The Retreat to France
Repository: Special Collections & Archives, UC San Diego, La Jolla, USA
Contributor: Associated Press of Great Britain Ltd.
Repository: Spanish Civil War News Photos
Date Created: 1939-01
Extent: 1 item
Geographic Region: Perpignan, France
After the conclusion of the Battle of the Ebro in mid-November 1938, Francoist troops took a brief rest. Five weeks later, on December 23, they launched the conquest of Cataluña. They were very well equipped and their morale was high. The situation of the Republicans was the complete opposite. The French border remained closed, which meant they were short on arms, and their soldiers were convinced that defeat was inevitable. This pessimism was especially pronounced among the young Catalan recruits of the “Baby Bottle Draft” and the older ones in the “Scraping the Barrel Draft” who the government had hurriedly called up.
The Francoists advanced slowly at first. They were facing some of the best remaining units of the Popular Army, who put up a stiff resistance. In addition, the value of the air force was reduced by bad weather, and the Ebro and Segre Rivers, which separated the two armies, had flooded. The rebels broke through Republican lines on January 3, and from then on they faced little resistance as they moved quickly up the coast. Fearing they would be cut off, Republican troops in the interior retreated. And despite the best efforts of General Vicente Rojo to establish defensive lines, the attackers overran them easily.
The Francoists took Tarragona, the southernmost provincial capital in Cataluña, on January 14. The next major objective was Barcelona. An exodus of government officials, civil servants, and the civilian population had begun in the days before Christmas and when the Francoists entered Barcelona on January 26, they found a semi-deserted and silent city. Meanwhile, a flood of soldiers and civilians was heading for the French border. The government of France opened the border to civilians on January 27, albeit with great reluctance. Disarmed Republican soldiers were allowed in later. By the time the Francoist conquest of Cataluña was complete, more than 400,000 had crossed the border.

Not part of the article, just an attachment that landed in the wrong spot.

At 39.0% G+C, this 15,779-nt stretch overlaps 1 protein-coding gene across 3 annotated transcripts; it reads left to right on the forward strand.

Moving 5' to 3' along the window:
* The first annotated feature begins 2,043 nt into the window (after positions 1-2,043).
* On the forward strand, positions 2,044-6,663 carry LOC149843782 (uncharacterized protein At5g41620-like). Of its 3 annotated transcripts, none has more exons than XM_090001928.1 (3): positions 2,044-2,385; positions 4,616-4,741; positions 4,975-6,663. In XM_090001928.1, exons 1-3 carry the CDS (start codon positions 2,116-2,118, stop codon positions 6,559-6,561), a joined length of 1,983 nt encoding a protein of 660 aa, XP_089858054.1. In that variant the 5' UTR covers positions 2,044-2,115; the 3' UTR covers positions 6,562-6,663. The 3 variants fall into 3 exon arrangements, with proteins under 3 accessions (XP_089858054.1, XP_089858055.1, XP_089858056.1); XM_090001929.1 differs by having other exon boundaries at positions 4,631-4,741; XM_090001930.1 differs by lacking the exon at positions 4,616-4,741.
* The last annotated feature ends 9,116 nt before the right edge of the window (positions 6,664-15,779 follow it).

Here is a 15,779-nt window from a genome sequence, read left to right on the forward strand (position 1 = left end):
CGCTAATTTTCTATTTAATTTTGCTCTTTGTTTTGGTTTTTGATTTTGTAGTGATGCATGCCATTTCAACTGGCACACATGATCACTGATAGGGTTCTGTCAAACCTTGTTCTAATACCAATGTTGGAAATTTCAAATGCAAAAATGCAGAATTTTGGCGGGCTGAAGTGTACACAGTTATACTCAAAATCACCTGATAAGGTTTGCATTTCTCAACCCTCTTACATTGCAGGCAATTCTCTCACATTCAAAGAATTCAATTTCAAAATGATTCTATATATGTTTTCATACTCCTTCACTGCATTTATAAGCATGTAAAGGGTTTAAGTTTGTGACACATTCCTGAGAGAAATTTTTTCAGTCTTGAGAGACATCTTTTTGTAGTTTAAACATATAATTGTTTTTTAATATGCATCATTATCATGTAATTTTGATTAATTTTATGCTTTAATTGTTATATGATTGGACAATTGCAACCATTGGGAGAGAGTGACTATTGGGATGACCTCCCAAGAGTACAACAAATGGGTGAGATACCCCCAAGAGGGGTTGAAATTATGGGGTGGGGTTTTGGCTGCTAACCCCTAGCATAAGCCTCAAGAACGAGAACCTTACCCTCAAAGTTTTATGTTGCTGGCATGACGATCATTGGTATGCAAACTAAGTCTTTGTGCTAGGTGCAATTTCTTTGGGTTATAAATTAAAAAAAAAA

On February 1, 1939, in the castle in Figueres, the Republican parliament met for the last time on Spanish soil. Three days later, the Francoists took Gerona. President Manuel Azaña, General Rojo, and Lluis Companys and José Antonio de Aguirre, the presidents of Cataluña and the Basque Country respectively, left on February 5. On the 8th, it was the turn of Prime Minister Juan Negrín. Two days later, all of Cataluña was in Franco’s hands.
The conquest of Cataluña was accompanied by intense aerial bombing of the entire region. Most of these attacks were superfluous, as the Republican army was retreating, and Francoist success was never in doubt. Once again, Italian planes wreaked devastation on Barcelona, where they launched a number of ferocious assaults around the Day of the Three Wise Men (January 6), the day for giving Christmas gifts in Spain.
The fall of Cataluña meant that the Republic had essentially lost the war. The only question was how long it could hold out. Negrín, and his Communist supporters wanted to fight to the bitter end. Azaña, who was convinced that defeat was unavoidable, resigned. And others, politicians and military men, mostly in Madrid, began to plan a coup to force a negotiated surrender with Franco.